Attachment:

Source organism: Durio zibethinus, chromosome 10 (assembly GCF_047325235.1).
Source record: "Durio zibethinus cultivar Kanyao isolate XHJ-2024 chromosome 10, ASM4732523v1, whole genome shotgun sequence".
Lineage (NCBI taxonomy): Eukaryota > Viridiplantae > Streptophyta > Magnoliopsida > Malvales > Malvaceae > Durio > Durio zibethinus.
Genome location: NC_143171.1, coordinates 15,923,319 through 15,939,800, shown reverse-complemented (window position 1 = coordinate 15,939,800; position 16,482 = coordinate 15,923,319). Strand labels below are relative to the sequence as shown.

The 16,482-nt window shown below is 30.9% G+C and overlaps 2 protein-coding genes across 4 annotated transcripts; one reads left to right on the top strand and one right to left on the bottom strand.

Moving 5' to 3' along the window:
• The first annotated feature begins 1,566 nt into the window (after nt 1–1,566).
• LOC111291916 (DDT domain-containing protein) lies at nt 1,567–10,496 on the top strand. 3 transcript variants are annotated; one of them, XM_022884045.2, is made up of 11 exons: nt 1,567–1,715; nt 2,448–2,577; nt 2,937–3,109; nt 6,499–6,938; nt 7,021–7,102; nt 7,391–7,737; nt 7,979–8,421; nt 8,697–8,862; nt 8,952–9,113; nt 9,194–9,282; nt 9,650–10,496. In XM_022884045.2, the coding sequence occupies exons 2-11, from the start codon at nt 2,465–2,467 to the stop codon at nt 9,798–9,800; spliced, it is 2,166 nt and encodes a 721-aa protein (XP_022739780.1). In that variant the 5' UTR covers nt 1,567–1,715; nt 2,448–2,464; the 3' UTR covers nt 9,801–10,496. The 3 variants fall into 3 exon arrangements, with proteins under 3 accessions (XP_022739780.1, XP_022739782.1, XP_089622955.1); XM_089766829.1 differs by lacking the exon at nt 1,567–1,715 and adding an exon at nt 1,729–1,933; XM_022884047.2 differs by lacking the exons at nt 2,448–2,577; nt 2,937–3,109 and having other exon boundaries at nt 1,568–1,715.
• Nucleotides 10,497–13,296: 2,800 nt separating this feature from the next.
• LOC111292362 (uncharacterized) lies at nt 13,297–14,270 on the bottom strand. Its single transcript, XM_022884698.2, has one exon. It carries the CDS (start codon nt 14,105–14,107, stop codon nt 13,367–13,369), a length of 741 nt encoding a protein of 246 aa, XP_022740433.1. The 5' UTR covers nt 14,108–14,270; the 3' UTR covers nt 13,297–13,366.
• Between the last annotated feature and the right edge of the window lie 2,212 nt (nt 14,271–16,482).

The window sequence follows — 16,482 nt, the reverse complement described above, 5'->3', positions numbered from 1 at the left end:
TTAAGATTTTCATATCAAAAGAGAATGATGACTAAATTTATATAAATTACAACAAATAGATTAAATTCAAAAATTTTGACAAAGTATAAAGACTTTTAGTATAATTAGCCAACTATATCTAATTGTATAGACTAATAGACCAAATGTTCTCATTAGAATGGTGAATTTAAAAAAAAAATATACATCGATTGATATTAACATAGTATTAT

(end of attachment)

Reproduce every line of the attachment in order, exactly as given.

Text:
Source organism: Durio zibethinus, chromosome 10 (assembly GCF_047325235.1).
Source record: "Durio zibethinus cultivar Kanyao isolate XHJ-2024 chromosome 10, ASM4732523v1, whole genome shotgun sequence".
Lineage (NCBI taxonomy): Eukaryota > Viridiplantae > Streptophyta > Magnoliopsida > Malvales > Malvaceae > Durio > Durio zibethinus.
Genome location: NC_143171.1, coordinates 15,923,319 through 15,939,800, shown reverse-complemented (window position 1 = coordinate 15,939,800; position 16,482 = coordinate 15,923,319). Strand labels below are relative to the sequence as shown.

The 16,482-nt window shown below is 30.9% G+C and overlaps 2 protein-coding genes across 4 annotated transcripts; one reads left to right on the top strand and one right to left on the bottom strand.

Moving 5' to 3' along the window:
• The first annotated feature begins 1,566 nt into the window (after nt 1–1,566).
• LOC111291916 (DDT domain-containing protein) lies at nt 1,567–10,496 on the top strand. 3 transcript variants are annotated; one of them, XM_022884045.2, is made up of 11 exons: nt 1,567–1,715; nt 2,448–2,577; nt 2,937–3,109; nt 6,499–6,938; nt 7,021–7,102; nt 7,391–7,737; nt 7,979–8,421; nt 8,697–8,862; nt 8,952–9,113; nt 9,194–9,282; nt 9,650–10,496. In XM_022884045.2, the coding sequence occupies exons 2-11, from the start codon at nt 2,465–2,467 to the stop codon at nt 9,798–9,800; spliced, it is 2,166 nt and encodes a 721-aa protein (XP_022739780.1). In that variant the 5' UTR covers nt 1,567–1,715; nt 2,448–2,464; the 3' UTR covers nt 9,801–10,496. The 3 variants fall into 3 exon arrangements, with proteins under 3 accessions (XP_022739780.1, XP_022739782.1, XP_089622955.1); XM_089766829.1 differs by lacking the exon at nt 1,567–1,715 and adding an exon at nt 1,729–1,933; XM_022884047.2 differs by lacking the exons at nt 2,448–2,577; nt 2,937–3,109 and having other exon boundaries at nt 1,568–1,715.
• Nucleotides 10,497–13,296: 2,800 nt separating this feature from the next.
• LOC111292362 (uncharacterized) lies at nt 13,297–14,270 on the bottom strand. Its single transcript, XM_022884698.2, has one exon. It carries the CDS (start codon nt 14,105–14,107, stop codon nt 13,367–13,369), a length of 741 nt encoding a protein of 246 aa, XP_022740433.1. The 5' UTR covers nt 14,108–14,270; the 3' UTR covers nt 13,297–13,366.
• Between the last annotated feature and the right edge of the window lie 2,212 nt (nt 14,271–16,482).

The window sequence follows — 16,482 nt, the reverse complement described above, 5'->3', positions numbered from 1 at the left end:
TTAAGATTTTCATATCAAAAGAGAATGATGACTAAATTTATATAAATTACAACAAATAGATTAAATTCAAAAATTTTGACAAAGTATAAAGACTTTTAGTATAATTAGCCAACTATATCTAATTGTATAGACTAATAGACCAAATGTTCTCATTAGAATGGTGAATTTAAAAAAAAAATATACATCGATTGATATTAACATAGTATTAT